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. Full Coverage of Shootings at the Capitol

  Slipping Past Security

Weston had lurid delusions about Clinton, who last week called the shooting "a moment of savagery." (AP)
By Howard Fineman and Karen Breslau
Newsweek 8/3/98

As obscure as he was, Rusty Weston was known to the authorities. After he made vague threats about President Clinton in the spring of 1996, police in Montana told the Secret Service about Weston; agents interviewed him there twice.

In July 1996, Weston drove to the CIA main gate near Washington and agency security men filed a report to the Secret Service about his rantings at Langley. For more than two years Weston has been on a master list of some 25,000 people considered "possible threats" to "protectees": the president and vice president and their families, and former presidents.

Weston was on the Secret Service's master list of 25,000 people. But could anything have stopped him?

Now come the inevitable questions. Shouldn't authorities have known that Weston might become a shooter? His alleged rampage left two dead and a nation again agonizing over how to balance security with freedom, the protection of leaders with the privacy of the led.

"When does free speech become a crime?" asked Ron Noble, a former overseer of the Secret Service. "No one has come up with a formula for predicting when – or where – a person is going to commit a crime."

Not for lack of trying. The Capitol shooting exposed a netherworld most Americans never see, in which the Secret Service – armed with computers and the latest in behavior theory – monitors, categorizes and tries to divine the future conduct of thousands of people, all in the name of preventing a dreaded "AOP": "attack on principal."

The service, which has only 1,000 agents on "protective" duty, substitutes shrewd guesses and digging for brute surveillance. It doesn't always help: agents, NEWSWEEK has learned, ruefully found photos of John Hinckley in a crowd around President Carter – but only after the Reagan assassination attempt.

Each year the service makes hundreds of "threat assessments," balancing motives, capacity, location and mental stability before deciding whether to add someone to the database of those considered a theoretical danger to the president. They're on file, but not watched.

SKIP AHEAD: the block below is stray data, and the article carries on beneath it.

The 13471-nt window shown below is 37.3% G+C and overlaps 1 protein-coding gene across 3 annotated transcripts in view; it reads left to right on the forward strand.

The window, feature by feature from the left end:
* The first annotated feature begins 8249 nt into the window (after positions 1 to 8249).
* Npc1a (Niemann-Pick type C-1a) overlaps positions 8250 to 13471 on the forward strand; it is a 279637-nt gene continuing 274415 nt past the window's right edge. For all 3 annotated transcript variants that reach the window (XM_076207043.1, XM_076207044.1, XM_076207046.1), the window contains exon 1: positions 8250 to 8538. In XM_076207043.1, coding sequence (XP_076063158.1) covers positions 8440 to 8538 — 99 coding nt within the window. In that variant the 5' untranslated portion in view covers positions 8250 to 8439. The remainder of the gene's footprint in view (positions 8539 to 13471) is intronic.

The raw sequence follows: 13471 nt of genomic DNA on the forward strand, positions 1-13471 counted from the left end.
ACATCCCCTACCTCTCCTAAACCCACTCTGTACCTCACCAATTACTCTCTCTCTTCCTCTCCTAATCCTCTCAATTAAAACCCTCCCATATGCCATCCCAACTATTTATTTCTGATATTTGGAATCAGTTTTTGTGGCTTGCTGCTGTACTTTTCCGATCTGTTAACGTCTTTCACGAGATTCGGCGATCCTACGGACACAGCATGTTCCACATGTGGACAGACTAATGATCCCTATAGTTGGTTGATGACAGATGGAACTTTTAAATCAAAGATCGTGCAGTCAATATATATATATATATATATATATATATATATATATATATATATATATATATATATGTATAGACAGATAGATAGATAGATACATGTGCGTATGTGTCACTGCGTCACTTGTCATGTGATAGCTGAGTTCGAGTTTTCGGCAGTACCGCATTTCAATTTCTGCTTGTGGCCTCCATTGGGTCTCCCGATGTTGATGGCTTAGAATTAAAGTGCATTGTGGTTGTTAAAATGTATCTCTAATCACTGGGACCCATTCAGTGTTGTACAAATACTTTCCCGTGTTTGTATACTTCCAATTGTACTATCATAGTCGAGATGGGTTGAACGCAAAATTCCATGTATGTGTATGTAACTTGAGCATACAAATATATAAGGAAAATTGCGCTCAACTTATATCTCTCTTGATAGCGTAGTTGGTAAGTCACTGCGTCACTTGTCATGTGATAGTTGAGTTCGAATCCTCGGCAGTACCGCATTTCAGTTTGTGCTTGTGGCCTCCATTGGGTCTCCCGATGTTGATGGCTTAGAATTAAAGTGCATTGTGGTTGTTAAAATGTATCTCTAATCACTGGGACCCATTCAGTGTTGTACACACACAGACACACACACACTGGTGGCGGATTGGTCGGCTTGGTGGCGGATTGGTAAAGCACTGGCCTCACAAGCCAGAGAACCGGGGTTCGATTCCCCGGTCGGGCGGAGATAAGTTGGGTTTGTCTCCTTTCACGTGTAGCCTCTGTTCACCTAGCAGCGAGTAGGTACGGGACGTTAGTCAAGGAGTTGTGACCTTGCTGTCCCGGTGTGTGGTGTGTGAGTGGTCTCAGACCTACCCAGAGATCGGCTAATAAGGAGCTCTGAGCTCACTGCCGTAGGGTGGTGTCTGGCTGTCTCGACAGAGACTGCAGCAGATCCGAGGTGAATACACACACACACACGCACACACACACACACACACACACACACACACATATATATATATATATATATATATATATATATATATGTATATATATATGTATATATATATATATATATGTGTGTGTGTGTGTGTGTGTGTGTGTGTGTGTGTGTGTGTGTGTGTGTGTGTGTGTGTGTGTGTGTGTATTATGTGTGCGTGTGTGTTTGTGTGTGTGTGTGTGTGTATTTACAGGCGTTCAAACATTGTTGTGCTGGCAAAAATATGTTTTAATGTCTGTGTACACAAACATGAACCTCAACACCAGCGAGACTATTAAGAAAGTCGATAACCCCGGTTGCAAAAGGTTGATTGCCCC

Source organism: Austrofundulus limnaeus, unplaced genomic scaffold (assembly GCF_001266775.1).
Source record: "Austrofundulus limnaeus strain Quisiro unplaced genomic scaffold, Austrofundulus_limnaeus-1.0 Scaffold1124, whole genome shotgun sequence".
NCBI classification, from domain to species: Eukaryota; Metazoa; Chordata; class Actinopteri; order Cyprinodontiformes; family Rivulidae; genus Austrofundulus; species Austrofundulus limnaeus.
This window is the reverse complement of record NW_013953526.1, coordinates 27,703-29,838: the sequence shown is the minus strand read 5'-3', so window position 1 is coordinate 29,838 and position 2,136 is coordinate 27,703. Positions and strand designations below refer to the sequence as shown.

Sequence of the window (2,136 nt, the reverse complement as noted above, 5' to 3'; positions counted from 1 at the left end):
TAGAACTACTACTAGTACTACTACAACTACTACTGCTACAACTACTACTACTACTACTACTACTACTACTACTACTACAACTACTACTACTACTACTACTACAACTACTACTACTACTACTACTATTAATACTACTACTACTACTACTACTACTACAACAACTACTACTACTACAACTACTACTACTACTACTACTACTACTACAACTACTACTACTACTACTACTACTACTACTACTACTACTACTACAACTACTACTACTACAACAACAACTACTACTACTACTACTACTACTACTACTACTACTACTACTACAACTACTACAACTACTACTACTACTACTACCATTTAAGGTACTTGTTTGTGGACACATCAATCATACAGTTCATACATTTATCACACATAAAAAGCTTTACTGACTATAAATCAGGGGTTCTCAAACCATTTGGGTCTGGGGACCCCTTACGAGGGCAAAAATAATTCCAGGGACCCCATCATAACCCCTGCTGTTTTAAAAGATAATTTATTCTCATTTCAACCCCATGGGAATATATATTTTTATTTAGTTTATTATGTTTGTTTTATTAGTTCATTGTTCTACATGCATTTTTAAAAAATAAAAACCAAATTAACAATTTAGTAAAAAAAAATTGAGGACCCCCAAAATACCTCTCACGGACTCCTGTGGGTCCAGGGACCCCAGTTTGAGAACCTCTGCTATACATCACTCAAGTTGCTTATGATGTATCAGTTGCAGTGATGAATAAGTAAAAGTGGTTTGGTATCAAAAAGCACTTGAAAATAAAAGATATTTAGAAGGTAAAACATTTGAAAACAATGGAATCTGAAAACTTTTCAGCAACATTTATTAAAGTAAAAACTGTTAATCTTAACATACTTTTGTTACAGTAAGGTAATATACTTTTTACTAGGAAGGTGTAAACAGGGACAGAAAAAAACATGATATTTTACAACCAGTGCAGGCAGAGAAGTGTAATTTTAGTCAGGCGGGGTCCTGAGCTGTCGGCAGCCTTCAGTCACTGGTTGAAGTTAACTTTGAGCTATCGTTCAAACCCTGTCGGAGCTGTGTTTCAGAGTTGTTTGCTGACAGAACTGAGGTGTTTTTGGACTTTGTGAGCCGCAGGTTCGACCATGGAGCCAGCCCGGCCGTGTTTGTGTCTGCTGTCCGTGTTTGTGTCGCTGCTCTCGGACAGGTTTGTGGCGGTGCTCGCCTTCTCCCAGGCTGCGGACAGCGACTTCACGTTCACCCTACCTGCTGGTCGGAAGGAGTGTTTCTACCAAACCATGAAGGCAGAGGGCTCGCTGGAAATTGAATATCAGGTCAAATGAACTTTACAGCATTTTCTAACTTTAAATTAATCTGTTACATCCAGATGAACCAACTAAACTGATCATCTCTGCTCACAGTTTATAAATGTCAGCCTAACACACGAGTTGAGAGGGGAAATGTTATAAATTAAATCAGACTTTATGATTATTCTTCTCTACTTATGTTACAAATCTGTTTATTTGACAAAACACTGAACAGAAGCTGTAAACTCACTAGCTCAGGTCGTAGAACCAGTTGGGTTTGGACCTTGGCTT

Perhaps 90 percent are mentally ill, institutionalized or on medication. Weston was on that list – barely.

A top federal law-enforcement official told NEWSWEEK that Weston was "on the lower end" of the database scale. Illinois officials issued him a firearm-owner identification card despite his history; the list isn't routinely distributed to local law enforcement.

Weston wasn't on a much shorter "watch list," which NEWSWEEK Secret Service sources say numbers only several hundred. Considered dangerous, these potential perps are checked up on regularly, even if they haven't made any recent threats. If a "protectee" travels to their area, watch-list members are surveilled by local authorities.

But even if he had been on the watch list, Weston probably wouldn't have come to the attention of Capitol Police. If the Secret Service had heard about a threat to a congressman, it would pass it on. But, NEWSWEEK has learned, there is no indication that Weston made any threat, or, if he did, that the service knew of it.

That's the problem: no amount of vigilance can stop every Rusty Weston. For as he drove East, it seems that only he knew his destination.

With Mark Hosenball and Gregory L. Vistica

© 1998 by Newsweek, Inc.

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